The basics of framing art

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There are many ways to frame artwork but the most important thing to keep in mind  about framing is that it’s the art that should be the star of the show. While a frame is certainly an important complement to your work, it should enhance your image and not
overwhelm it.

You may also want to take into consideration where and how the piece will be displayed. For instance, entering a piece of work for an art show may require a different approach than framing a piece for your home.

If the art is to be truly the centerpiece, using a frame that is the same color of the wall is a good idea. A whitewashed wooden frame is a perfect choice for a white gallery wall.

If a black frame is the better choice, then choose one that is neither too thin or too thick for the center image. In other words, if you have a delicate botanical drawing, you would not want to go with a thick black frame. It would add a heavy element to a piece that is meant to portray the fragility of nature. In the same way, a frame that is too thin may give the work an unstable feel.

Floater frames are a great choice for works on panel or canvas. Aim for consistency if you are framing several pieces to be exhibited in one place.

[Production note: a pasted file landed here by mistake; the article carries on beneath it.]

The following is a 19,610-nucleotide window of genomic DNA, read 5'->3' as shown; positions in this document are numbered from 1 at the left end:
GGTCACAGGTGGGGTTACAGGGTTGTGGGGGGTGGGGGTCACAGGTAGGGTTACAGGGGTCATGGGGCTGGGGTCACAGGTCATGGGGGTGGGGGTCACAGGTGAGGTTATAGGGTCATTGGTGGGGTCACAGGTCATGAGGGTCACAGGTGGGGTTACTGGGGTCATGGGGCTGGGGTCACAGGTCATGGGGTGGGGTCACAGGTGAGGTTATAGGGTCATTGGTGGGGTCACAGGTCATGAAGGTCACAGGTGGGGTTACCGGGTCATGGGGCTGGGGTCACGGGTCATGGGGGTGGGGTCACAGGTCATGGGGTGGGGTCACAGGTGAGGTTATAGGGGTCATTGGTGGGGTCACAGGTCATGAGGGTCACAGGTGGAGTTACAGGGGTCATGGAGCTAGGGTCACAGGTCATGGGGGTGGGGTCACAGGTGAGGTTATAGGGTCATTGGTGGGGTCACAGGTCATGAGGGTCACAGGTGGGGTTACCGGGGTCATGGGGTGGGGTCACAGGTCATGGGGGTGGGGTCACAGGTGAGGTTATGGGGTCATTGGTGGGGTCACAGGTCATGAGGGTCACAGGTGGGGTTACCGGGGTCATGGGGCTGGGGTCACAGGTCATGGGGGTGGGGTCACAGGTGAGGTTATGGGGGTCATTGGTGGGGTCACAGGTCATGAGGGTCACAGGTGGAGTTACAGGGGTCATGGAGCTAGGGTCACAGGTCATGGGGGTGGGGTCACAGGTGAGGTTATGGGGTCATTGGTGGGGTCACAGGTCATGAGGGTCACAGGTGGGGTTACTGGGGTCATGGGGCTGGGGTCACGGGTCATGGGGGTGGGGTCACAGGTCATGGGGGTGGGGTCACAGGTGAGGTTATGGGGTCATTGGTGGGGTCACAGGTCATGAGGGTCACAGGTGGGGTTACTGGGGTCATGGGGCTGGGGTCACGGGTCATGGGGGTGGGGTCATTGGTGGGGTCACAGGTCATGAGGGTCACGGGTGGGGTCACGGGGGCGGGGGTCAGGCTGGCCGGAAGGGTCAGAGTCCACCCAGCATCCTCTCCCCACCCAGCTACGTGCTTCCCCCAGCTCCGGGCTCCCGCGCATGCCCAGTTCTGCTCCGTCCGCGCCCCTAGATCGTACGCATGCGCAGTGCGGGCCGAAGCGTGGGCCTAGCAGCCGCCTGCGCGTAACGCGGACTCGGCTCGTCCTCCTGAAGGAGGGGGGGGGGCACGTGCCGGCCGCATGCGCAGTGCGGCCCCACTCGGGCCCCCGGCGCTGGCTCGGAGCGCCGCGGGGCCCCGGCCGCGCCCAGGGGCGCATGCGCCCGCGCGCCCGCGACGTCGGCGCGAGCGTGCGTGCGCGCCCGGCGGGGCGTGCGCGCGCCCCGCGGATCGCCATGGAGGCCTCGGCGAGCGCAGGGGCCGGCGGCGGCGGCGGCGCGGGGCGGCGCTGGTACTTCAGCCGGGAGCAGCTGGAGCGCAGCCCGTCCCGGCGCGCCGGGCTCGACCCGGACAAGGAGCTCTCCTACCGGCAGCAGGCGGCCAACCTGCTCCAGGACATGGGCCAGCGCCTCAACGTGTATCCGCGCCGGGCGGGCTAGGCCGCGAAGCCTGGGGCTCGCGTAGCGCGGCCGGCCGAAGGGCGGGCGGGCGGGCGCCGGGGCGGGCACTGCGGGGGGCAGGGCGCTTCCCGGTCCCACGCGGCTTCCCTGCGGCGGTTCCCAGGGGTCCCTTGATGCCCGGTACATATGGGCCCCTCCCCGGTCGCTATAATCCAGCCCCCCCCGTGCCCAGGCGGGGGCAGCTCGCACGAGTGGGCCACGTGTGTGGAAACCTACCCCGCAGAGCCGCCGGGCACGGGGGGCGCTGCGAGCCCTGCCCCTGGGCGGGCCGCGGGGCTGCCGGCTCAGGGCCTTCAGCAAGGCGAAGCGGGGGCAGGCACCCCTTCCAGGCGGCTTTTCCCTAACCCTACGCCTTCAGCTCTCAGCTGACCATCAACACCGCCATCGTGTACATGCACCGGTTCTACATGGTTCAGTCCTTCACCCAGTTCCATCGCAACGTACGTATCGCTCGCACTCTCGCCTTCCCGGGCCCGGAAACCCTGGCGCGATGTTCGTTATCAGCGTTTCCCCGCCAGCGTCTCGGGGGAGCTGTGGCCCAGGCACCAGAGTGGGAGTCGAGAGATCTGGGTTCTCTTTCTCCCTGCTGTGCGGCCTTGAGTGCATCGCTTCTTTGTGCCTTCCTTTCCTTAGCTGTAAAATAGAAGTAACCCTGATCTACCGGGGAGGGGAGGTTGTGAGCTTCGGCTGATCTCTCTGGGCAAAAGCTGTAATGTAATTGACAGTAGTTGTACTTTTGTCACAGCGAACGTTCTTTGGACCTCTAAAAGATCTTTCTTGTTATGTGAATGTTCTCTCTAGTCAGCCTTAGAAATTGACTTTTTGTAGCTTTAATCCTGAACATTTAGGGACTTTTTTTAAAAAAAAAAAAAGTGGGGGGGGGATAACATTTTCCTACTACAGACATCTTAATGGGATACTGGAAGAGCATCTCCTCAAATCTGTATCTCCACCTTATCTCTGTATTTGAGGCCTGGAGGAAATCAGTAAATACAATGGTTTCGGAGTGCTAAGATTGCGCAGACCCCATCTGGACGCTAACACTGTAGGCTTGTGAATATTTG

When economics are a consideration (as is the case with many artists) it’s often tempting to go with an “off the rack” standard size frame. You can do so, but make sure that the size of the frame and mat is in proportion to your piece. The purpose of a mat is to
separate the art from the glass and to give some visual space to the artwork.

Just as in choosing a frame, the mat should not fight with the image for attention. For this reason, choose a mat in one of the many shades of white that are offered. Colored mats are often times distracting, taking away from the art itself. Some juried exhibitions exclude the use of any colored mats for this reason.

If you are framing something of personal or monetary value you‘ll want to take into consideration using archival or acid-free materials. The framer can help you with deciding how you might proceed, but it is generally not advisable to go the expense of
archival framing if the artwork you are working with is inexpensive such as a poster or inkjet print. Choose a framer willing to explain the process and answer all of your questions.

There are many websites to help with questions about framing. Here are a few that could be useful.
http://www.apartmenttherapy.com
http://reddotblog.com
http://fineartamerica.com

Contributed by Kim Hanna

By | 2017-04-21T08:52:46+00:00 September 18th, 2016|Uncategorized|0 Comments

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